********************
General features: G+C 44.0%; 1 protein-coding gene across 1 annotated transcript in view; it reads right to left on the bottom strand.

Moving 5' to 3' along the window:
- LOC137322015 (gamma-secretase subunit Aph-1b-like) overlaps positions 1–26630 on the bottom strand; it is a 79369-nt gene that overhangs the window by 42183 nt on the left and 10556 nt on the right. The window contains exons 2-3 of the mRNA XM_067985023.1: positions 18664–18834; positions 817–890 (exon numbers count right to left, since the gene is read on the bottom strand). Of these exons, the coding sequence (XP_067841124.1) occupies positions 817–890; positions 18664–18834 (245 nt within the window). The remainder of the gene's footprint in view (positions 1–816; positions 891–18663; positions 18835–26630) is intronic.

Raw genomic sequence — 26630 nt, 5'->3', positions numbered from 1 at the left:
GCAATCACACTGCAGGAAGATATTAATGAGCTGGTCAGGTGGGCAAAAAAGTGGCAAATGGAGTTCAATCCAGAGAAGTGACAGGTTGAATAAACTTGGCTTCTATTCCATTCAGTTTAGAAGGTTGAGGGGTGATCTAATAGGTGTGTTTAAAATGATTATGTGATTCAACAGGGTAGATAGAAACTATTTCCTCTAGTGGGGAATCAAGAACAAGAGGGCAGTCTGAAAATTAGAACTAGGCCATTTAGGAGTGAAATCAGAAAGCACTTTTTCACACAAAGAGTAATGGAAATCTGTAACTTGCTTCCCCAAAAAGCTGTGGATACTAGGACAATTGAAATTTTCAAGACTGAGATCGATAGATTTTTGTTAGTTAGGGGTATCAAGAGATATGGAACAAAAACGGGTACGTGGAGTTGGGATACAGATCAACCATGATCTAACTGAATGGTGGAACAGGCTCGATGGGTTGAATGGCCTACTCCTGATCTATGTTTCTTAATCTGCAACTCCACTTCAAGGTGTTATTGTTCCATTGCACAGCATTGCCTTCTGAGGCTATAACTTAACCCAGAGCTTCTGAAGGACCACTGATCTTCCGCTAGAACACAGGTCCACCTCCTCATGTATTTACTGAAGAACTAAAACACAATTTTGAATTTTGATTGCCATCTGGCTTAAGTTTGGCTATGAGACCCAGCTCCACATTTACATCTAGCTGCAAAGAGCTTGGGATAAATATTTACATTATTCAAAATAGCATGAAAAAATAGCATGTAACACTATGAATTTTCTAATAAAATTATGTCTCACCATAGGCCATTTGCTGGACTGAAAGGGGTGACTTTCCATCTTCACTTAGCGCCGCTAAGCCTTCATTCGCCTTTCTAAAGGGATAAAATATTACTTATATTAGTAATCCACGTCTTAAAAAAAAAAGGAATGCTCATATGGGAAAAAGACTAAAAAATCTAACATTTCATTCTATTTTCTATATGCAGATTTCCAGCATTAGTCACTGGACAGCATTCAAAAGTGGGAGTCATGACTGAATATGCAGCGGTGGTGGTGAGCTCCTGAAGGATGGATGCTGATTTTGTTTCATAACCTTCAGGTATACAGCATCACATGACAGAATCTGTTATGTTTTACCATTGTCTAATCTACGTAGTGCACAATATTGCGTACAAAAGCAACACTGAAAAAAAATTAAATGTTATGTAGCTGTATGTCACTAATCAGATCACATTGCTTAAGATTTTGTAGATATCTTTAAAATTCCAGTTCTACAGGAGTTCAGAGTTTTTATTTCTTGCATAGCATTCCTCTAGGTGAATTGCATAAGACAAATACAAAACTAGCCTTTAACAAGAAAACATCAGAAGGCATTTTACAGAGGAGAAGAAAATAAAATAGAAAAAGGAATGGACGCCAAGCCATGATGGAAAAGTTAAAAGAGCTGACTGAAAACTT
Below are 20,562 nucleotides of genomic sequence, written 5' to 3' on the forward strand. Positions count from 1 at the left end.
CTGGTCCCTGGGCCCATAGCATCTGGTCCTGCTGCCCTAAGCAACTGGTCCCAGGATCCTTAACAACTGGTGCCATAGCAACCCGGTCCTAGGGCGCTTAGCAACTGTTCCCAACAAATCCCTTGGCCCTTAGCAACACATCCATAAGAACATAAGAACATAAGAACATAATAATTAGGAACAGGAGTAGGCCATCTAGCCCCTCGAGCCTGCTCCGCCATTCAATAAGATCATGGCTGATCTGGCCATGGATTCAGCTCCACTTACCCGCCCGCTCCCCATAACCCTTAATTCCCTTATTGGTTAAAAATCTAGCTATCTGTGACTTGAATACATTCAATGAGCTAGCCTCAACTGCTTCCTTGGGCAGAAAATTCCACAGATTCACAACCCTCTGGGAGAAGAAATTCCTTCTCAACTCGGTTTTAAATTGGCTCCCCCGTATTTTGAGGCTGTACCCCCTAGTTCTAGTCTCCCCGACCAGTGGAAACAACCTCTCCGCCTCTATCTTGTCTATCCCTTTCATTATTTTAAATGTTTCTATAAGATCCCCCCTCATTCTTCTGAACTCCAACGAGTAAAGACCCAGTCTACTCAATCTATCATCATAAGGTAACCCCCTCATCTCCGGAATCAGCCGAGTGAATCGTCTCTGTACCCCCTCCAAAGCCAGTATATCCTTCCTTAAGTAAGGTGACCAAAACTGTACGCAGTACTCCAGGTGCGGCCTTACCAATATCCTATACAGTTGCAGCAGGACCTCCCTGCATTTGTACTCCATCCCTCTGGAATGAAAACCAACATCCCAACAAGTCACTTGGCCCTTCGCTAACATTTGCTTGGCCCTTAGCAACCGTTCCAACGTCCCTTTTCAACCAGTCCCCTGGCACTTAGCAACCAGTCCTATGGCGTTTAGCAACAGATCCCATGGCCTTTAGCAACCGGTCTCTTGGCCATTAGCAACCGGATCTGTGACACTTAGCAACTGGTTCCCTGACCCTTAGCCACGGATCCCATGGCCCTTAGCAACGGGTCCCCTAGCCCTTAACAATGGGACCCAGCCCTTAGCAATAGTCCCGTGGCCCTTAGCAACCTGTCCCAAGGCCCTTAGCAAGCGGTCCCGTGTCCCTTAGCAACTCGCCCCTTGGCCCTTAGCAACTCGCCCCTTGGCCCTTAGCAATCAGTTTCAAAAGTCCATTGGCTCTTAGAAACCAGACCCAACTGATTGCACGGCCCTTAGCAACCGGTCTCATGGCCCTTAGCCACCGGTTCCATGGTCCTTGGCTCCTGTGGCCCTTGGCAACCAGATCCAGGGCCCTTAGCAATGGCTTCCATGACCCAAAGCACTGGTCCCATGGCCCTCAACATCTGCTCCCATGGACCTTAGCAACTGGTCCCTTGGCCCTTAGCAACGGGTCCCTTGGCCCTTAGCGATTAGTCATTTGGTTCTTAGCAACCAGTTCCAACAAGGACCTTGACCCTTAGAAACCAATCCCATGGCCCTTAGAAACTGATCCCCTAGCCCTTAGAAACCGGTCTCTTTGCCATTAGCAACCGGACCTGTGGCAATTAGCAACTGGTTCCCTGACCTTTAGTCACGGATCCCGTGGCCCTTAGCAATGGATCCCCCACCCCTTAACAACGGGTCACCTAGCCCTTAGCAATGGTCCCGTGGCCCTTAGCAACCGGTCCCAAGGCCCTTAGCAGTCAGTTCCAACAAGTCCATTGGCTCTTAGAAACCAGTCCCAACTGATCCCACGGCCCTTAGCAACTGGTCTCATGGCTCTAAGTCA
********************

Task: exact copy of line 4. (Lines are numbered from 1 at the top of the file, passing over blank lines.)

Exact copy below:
Raw genomic sequence — 26630 nt, 5'->3', positions numbered from 1 at the left: